– But because they hate the leader of the Opposition more than they hate any one else.
– Not hate.
– I mean, of course, that they hate him politically.
– Most of the members of the Labour corner would rather see the honorable member for East Sydney than the honorable member for Flinders at the head of a Government.
– That may be. Three years ago the honorable member for West Sydney attacked the present ActingPrime Minister more severely even than he attacked the leader of the Opposition last night. On that occasion, the honorable member for West Sydney bombarded the Acting Prime Minister with criticism, and withered him with irony, and yet the Acting Prime Minister now declares that the Labour Party think well of him. As a matter of fact, the Labour Party only think well of the Acting Prime Minister as long as they can keep the leader of the Opposition out of office.
– I tell the Acting Prime Minister frankly that the position is as I have stated. Only a few years ago, when the present leader of the Opposition, as Premier of New South Wales, proposed a land and income tax, in order to reach the privileged classes, the present Acting Prime Minister opposed the. proposal. Then, when the present leader of the Opposition as Premier of New South Wales, proposed to remove about £1,000,000 of Customs taxation fromthe masses of the people, that proposal also was opposed by the Acting Prime Minister.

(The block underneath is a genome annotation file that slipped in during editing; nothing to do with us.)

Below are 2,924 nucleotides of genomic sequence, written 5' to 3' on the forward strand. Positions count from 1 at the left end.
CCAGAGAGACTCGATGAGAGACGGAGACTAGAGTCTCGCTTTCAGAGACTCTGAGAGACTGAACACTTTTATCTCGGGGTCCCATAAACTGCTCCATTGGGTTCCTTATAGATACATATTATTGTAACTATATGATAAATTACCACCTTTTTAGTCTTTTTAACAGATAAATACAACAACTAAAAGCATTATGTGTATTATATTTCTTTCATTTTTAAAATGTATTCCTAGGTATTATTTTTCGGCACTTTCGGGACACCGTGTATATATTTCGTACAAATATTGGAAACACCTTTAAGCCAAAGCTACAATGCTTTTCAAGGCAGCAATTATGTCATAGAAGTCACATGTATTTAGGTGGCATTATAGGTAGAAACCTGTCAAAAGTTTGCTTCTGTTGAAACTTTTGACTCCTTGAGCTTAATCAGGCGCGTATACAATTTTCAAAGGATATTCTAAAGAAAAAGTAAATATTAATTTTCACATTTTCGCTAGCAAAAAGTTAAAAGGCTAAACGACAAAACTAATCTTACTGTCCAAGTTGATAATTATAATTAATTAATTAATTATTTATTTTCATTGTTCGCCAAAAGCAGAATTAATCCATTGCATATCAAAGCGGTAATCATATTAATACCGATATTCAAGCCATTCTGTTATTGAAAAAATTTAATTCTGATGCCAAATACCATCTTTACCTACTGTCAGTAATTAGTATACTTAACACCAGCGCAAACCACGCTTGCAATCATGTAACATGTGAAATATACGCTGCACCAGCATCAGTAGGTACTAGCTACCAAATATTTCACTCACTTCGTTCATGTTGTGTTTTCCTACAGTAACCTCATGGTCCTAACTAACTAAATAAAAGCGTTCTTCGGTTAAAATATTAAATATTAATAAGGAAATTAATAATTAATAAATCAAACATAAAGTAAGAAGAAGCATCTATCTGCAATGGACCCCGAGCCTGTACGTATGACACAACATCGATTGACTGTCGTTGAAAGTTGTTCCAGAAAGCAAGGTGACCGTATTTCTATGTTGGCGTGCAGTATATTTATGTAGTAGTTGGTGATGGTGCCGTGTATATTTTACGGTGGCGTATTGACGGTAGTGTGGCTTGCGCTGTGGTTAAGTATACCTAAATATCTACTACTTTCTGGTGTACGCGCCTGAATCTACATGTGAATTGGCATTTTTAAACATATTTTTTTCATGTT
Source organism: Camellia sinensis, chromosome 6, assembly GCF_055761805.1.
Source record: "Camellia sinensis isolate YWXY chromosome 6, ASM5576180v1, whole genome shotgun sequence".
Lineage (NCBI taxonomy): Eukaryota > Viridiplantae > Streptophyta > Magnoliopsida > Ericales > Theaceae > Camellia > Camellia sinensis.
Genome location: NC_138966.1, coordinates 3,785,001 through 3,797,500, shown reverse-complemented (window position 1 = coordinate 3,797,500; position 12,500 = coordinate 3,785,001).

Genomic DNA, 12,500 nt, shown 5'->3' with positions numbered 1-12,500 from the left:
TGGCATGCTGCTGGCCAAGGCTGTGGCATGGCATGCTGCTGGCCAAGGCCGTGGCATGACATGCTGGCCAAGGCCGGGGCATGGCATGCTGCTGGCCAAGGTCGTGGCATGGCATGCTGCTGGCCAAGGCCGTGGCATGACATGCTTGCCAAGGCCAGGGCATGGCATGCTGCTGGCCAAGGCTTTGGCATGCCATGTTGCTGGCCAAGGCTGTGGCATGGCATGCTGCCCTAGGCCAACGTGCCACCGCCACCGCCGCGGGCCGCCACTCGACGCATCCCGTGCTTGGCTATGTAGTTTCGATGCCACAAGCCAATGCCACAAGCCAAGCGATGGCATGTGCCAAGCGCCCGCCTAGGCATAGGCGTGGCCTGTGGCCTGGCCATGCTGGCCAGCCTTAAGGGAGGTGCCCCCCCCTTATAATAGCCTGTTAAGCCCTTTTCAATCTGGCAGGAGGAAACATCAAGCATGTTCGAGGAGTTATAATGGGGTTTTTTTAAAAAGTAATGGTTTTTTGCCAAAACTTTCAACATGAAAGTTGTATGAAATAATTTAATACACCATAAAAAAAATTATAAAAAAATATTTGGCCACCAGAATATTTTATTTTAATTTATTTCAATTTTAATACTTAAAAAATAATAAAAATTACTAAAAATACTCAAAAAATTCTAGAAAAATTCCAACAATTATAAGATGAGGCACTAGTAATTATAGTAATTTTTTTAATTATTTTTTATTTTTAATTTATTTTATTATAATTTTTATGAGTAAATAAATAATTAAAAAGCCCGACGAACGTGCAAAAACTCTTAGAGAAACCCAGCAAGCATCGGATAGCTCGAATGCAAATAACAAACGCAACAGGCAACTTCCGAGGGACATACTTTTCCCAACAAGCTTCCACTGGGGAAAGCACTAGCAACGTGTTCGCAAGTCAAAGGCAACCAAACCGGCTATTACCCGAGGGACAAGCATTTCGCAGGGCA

– It is not what a man was, but what he is.
– The honorable member for West Sydney went back sixteen years, but I do not need to go back more than five or six. Then, I remind honorable members that the leader of the Opposition was the first Premier of New South Wales to nominate a Labour man to the Legislative Council of that State ; also that that action was adversely criticised by the Acting Prime Minister, and his party of that date. And yet the honorable member for West Sydney, a Labour man, now attacks the leader of the Opposition. The truth is that the leader of the Opposition straightforwardly and manfully fought the Labour Party at the last election. No doubt, as he himself saw, he had taken on a. big contract; but he was the only one who could have hoped for success.
– His efforts had not much effect.
– Four or five Labour men were unseated in Queensland.
– But the Labour Party gained four or five seats in New South Wales.
– I have referred to the attack which the honorable member for West Sydney made last night upon the leader of the- Opposition, and I wish now to allude to some statements made in this House three years ago by the honorable member for Perth, who said -
We have the honorable member for Melbourne Ports, who is reported in the Melbourne Age as denouncing the Political Labour Council as “not only a failure; it is an absolute fraud.”